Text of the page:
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As we are goinh into 2019 and we've seen the likes of XCOR Aerospace adn Virgin orbit working towards spaceplanes. How many other companies are working on getting humans to space, suborbital and orbital.

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  • $\begingroup$ There are some "spaceplanes" for sub orbital ballistic flights, but is there anything capable of orbital flights? $\endgroup$
    – Uwe
    Commented Sep 22, 2018 at 10:32
  • $\begingroup$ I wouldn't call them ballistic , but if I may ask, why do you define them that way. $\endgroup$
    – Rajath Pai
    Commented Sep 24, 2018 at 1:34
  • $\begingroup$ See wikipedia for ballistic missile and ballistic trajectory. $\endgroup$
    – Uwe
    Commented Sep 24, 2018 at 20:28

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At this point the only company actively working (at least publicly) on creating a "spaceplane" for human spaceflight is Virgin Galactic (Plane actually made by Scaled Composites). Their SpaceshipTwo is only suborbital, however.

Other companies have spaceplanes in their long term plans - but usually as a goal, rather than a funded strategic path. For instance, Sierra Nevada Corporation, still hopes to make a human rated Dreamchaser, but at the moment they are focusing on a smaller cargo-only variant. They had originally bid a crewed Dreamchaser for NASA's commercial crew program, but they were not selected. Stratolaunch also recently announced their long term road map, which includes a winged vehicle that would have "a follow up variant for crew". Some have speculated that the Boeing X37 could be upgraded to cargo crew. There are several others who fall into the category of "one day we want to have a spaceplane", but in general it is very long term dream. Often from companies that haven flown any vehicles.

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  • $\begingroup$ Technically the Dream Chaser and x37 are not spaceplanes in the same way that the shuttle is not a spaceplane; they all launch on conventional rockets, not runways. $\endgroup$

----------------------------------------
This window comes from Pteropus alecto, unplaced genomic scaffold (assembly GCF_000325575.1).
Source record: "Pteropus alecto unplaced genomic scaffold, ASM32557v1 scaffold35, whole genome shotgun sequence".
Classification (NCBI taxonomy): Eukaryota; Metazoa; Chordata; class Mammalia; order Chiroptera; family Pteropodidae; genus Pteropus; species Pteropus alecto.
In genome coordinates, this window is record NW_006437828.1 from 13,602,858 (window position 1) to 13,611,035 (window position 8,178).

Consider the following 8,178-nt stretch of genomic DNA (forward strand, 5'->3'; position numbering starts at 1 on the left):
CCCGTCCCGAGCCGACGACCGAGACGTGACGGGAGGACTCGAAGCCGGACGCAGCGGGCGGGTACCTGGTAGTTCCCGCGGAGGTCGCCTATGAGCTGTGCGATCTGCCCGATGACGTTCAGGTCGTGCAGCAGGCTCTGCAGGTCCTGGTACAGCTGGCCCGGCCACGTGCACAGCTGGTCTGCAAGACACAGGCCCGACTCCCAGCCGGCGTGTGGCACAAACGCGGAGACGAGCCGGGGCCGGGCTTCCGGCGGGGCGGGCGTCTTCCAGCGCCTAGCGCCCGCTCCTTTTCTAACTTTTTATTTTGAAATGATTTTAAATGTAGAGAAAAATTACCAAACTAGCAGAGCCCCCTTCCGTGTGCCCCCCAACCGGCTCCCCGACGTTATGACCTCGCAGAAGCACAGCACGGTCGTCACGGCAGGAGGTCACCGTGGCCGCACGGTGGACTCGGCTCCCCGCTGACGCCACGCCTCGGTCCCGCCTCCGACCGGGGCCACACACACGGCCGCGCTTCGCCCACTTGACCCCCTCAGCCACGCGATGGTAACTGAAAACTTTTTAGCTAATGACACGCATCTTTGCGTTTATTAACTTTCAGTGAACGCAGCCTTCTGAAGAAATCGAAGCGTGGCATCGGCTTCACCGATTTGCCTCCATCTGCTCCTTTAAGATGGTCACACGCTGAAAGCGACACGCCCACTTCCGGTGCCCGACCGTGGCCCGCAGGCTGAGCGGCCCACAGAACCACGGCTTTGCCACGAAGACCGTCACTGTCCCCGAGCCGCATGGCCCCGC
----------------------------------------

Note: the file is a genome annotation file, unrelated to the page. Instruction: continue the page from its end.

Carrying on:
– Dragongeek
    Commented Sep 23, 2018 at 23:09
  • $\begingroup$ @Dragongeek - I'm not really sure there are any true "space planes" in that case. Spaceship2 launches under the wings of an airplane. Same with Bristol. Sure they have horizontal takeoff from a runway, but only thanks to their first stage being an actual plane. $\endgroup$
    – Carlos N
    Commented Sep 24, 2018 at 15:00
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If "working on" includes "trying to raise money for" then in the UK, Bristol Spaceplanes is still trying:

David Ashford with a model of the sub-orbital Ascender

And Reaction engines still has long-term plans for a Skylon-like vehicle, capable of carrying a passenger module"

Reaction engines SPLM concept

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  • $\begingroup$ Pretty crazy that we'll get more legroom on a passenger spaceflight than a transatlantic flight-- that passenger shuttle looks decently roomy. $\endgroup$ Commented Sep 23, 2018 at 14:26
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    $\begingroup$ wait 'til you see the reclined seats @MagicOctopusUrn, but it's cramped compared to the shuttle... $\endgroup$
    – user20636
    Commented Sep 23, 2018 at 16:30
  • $\begingroup$ compared to Soyuz on the other hand, amazing. $\endgroup$ Commented Sep 23, 2018 at 22:27
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    $\begingroup$ Good call on these two. I know Bristol and Reaction have been going at it for many, many years. $\endgroup$
    – Carlos N
    Commented Sep 24, 2018 at 15:01

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